I NEVER said modeling Christ's life was an easy life.....and that it didn't hold you accountable to a certain standard. In fact, modeling the life of Christ in this world we live in is the hardest way of living - it definitely isn't a feel good kind of mentality when rubbed up next to the violence of our world and the selfishness of humanity; and that one sentence of Scripture when Christ said he came to bring the sword? It is SURROUNDED by the stories of not what he said, but what he did - and let me ask you - did you EVER, in any of the stories, witness that he raised a sword or participated in a violent act? NO, because ALL the STORIES told about Christ were about his healings, his miracles, his touching and preaching to the outcasts, the poor...and when he got upset, angry or even a little violent (turning over the money tables in the temple) it was directed toward the greed and pompous holier than thou attitudes of the Pharisees. And with exception of that One story of the tables, EVERY story told about him is nonviolent and full of compassion...it was the action of his life....and living in that kind of action in our lives is NOT easy....and I never said it was.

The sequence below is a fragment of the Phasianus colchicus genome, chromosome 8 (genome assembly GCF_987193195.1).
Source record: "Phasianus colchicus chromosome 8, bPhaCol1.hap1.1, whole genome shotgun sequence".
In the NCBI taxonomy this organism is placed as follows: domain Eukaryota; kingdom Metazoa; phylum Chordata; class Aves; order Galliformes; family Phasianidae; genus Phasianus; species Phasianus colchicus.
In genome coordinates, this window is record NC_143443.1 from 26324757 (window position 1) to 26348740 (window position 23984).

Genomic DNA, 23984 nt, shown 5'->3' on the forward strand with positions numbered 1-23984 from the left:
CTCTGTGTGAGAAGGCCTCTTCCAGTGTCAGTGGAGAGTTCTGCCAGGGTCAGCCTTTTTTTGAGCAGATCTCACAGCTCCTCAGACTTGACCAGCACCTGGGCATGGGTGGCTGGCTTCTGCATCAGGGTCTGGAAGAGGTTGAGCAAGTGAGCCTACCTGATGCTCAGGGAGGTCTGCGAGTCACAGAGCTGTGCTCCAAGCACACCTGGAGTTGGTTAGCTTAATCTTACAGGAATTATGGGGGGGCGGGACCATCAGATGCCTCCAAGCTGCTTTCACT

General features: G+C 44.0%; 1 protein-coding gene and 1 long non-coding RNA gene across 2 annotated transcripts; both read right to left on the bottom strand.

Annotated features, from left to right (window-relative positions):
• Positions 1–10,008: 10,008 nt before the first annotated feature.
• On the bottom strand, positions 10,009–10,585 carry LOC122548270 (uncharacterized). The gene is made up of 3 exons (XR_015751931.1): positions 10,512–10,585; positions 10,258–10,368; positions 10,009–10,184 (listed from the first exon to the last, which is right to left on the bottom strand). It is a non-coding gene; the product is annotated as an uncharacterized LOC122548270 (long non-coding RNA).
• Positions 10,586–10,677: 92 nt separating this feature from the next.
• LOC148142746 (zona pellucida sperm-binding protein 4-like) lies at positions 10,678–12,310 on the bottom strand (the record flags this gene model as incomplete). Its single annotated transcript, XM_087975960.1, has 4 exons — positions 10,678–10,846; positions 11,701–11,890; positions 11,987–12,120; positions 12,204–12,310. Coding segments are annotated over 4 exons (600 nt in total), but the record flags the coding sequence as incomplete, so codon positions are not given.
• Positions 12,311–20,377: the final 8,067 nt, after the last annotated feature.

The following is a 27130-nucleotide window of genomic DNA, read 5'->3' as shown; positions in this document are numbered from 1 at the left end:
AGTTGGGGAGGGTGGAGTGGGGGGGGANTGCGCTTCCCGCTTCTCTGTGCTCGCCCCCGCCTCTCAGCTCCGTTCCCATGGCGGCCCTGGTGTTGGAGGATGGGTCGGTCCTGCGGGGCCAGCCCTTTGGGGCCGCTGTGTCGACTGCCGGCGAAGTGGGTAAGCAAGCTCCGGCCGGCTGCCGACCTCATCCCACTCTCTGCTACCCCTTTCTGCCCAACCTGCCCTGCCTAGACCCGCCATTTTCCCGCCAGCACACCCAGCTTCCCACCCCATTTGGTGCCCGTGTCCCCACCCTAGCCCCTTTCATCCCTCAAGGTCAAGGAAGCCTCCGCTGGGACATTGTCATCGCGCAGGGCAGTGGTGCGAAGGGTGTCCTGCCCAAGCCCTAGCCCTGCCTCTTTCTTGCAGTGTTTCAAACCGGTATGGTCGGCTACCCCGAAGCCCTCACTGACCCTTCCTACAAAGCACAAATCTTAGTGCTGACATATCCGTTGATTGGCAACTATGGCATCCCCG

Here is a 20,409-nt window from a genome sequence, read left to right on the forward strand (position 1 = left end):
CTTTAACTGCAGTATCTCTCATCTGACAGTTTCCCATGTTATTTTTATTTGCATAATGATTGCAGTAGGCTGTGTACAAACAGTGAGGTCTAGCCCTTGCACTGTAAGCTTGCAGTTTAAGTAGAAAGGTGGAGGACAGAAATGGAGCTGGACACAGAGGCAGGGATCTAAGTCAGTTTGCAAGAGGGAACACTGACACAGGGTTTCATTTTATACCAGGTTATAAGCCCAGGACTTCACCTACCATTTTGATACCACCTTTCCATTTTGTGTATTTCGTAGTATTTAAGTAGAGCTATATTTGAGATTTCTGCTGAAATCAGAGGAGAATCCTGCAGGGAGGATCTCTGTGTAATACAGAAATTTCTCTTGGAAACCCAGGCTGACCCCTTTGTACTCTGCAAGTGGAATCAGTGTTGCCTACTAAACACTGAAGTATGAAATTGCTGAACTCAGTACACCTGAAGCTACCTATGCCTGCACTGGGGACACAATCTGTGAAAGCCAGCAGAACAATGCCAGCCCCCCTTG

And as I went back and read your post, I realized your statement was not directed at me!!!!! Oops, I'm sorry.

patteeu
03-03-2008, 02:38 PM
who spear headed a war which is far from the way Jesus lived his life.... and who believes in capital punishment, which seems to me Jesus forgave criminals, and who has done nothing for the less fortunate, which seems to me Jesus cared more about the poor than any other demographic... So if you're calling Bush Jesus-like....then it seems to me you should read the Gospels a little closer.